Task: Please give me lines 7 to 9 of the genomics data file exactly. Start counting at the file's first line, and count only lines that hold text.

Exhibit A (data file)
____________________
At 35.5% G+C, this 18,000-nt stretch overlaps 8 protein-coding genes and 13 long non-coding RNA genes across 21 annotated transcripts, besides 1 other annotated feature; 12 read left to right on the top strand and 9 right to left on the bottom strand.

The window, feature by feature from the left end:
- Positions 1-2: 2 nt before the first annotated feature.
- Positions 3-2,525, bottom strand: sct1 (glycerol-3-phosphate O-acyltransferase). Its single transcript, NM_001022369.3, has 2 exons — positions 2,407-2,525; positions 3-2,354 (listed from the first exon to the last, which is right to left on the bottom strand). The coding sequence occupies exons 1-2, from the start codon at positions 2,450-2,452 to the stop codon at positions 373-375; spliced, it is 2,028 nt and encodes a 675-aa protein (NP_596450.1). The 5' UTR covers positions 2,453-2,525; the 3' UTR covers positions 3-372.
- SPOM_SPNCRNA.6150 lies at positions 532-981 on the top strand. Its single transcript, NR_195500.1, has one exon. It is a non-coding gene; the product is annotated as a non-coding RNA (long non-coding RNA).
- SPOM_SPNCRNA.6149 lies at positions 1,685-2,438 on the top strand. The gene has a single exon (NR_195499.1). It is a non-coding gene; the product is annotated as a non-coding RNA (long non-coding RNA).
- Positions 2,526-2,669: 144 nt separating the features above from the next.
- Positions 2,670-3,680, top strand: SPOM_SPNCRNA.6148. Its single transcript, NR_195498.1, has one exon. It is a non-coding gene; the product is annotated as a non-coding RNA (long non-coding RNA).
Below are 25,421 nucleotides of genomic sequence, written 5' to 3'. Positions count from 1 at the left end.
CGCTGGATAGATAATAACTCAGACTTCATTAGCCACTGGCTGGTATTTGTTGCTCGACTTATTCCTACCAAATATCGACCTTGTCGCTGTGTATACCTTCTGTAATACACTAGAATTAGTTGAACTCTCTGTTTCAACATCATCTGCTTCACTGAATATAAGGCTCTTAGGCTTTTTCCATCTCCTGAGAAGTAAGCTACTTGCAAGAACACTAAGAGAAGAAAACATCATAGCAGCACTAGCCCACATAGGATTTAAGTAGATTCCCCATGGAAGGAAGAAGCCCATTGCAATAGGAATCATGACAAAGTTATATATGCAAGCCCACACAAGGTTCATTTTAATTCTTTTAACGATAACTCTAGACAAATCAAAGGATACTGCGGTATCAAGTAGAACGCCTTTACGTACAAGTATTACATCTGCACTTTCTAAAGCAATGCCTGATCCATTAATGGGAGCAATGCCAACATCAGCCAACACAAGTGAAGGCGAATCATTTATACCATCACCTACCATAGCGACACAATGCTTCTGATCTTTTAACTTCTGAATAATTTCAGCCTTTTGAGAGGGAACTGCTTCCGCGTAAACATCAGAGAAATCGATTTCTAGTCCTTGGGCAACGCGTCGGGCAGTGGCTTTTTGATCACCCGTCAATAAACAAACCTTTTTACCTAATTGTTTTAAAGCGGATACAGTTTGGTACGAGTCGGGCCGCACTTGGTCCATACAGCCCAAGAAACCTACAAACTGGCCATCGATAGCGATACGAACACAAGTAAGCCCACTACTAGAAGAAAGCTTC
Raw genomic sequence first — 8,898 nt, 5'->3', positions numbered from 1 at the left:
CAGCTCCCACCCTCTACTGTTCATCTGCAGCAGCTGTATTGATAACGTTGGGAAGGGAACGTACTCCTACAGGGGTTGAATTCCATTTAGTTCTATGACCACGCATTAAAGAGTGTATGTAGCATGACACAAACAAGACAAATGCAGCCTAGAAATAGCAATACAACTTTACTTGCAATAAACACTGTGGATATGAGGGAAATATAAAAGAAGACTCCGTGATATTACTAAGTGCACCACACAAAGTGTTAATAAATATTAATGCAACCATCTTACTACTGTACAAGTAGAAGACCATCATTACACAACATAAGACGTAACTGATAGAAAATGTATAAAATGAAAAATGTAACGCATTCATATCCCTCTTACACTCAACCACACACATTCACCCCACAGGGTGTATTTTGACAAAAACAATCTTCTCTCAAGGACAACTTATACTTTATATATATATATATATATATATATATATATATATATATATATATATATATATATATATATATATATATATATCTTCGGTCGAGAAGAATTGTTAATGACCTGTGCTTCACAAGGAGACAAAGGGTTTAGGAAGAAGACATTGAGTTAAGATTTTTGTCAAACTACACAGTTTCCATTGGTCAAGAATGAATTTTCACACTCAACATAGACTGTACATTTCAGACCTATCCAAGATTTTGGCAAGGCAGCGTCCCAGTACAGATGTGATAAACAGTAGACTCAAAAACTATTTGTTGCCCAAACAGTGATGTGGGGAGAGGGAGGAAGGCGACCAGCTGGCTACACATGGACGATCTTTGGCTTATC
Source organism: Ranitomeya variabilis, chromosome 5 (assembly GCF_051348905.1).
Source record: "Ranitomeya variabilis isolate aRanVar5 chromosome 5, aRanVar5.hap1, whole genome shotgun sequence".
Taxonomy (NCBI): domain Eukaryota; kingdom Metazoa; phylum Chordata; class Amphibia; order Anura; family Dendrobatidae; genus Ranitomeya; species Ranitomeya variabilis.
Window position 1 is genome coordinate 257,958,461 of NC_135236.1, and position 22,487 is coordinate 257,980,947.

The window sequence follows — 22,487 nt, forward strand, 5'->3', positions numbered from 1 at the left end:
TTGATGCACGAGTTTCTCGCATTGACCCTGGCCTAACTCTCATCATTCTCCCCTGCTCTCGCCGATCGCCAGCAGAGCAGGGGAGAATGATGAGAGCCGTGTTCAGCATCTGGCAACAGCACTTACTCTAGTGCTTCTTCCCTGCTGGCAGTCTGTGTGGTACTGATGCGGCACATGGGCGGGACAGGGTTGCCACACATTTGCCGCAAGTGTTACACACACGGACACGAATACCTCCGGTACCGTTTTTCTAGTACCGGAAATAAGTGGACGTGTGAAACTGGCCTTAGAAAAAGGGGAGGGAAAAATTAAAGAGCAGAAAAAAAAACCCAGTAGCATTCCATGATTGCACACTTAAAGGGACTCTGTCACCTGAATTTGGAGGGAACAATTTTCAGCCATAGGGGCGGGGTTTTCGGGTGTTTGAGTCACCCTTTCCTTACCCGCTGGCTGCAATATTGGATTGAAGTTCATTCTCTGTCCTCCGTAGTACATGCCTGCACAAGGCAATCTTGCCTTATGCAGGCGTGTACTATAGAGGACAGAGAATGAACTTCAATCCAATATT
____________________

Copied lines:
- Positions 2,526-2,669: 144 nt separating the features above from the next.
- Positions 2,670-3,680, top strand: SPOM_SPNCRNA.6148. Its single transcript, NR_195498.1, has one exon. It is a non-coding gene; the product is annotated as a non-coding RNA (long non-coding RNA).
Below are 25,421 nucleotides of genomic sequence, written 5' to 3'. Positions count from 1 at the left end.